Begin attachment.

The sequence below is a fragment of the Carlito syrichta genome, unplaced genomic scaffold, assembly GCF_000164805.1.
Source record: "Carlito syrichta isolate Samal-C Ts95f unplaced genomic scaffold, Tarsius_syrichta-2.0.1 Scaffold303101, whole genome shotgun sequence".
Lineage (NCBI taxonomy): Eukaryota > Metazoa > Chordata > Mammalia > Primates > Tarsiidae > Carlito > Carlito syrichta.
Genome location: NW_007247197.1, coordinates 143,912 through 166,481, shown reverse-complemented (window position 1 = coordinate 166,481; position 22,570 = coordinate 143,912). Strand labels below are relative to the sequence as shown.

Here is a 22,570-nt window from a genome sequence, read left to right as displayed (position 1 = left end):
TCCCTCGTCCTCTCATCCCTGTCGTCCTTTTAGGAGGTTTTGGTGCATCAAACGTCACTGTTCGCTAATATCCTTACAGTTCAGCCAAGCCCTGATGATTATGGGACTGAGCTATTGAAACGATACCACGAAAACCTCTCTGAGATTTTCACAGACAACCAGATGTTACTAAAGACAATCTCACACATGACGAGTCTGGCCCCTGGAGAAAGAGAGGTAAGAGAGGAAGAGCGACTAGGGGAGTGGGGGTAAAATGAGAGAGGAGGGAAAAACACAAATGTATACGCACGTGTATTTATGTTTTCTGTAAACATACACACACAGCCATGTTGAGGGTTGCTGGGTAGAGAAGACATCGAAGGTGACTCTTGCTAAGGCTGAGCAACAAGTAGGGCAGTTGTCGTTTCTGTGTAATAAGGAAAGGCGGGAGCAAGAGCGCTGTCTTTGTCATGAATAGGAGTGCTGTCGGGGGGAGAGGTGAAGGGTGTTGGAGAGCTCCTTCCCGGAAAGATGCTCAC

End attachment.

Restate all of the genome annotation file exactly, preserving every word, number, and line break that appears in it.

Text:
The sequence below is a fragment of the Carlito syrichta genome, unplaced genomic scaffold, assembly GCF_000164805.1.
Source record: "Carlito syrichta isolate Samal-C Ts95f unplaced genomic scaffold, Tarsius_syrichta-2.0.1 Scaffold303101, whole genome shotgun sequence".
Lineage (NCBI taxonomy): Eukaryota > Metazoa > Chordata > Mammalia > Primates > Tarsiidae > Carlito > Carlito syrichta.
Genome location: NW_007247197.1, coordinates 143,912 through 166,481, shown reverse-complemented (window position 1 = coordinate 166,481; position 22,570 = coordinate 143,912). Strand labels below are relative to the sequence as shown.

Here is a 22,570-nt window from a genome sequence, read left to right as displayed (position 1 = left end):
TCCCTCGTCCTCTCATCCCTGTCGTCCTTTTAGGAGGTTTTGGTGCATCAAACGTCACTGTTCGCTAATATCCTTACAGTTCAGCCAAGCCCTGATGATTATGGGACTGAGCTATTGAAACGATACCACGAAAACCTCTCTGAGATTTTCACAGACAACCAGATGTTACTAAAGACAATCTCACACATGACGAGTCTGGCCCCTGGAGAAAGAGAGGTAAGAGAGGAAGAGCGACTAGGGGAGTGGGGGTAAAATGAGAGAGGAGGGAAAAACACAAATGTATACGCACGTGTATTTATGTTTTCTGTAAACATACACACACAGCCATGTTGAGGGTTGCTGGGTAGAGAAGACATCGAAGGTGACTCTTGCTAAGGCTGAGCAACAAGTAGGGCAGTTGTCGTTTCTGTGTAATAAGGAAAGGCGGGAGCAAGAGCGCTGTCTTTGTCATGAATAGGAGTGCTGTCGGGGGGAGAGGTGAAGGGTGTTGGAGAGCTCCTTCCCGGAAAGATGCTCAC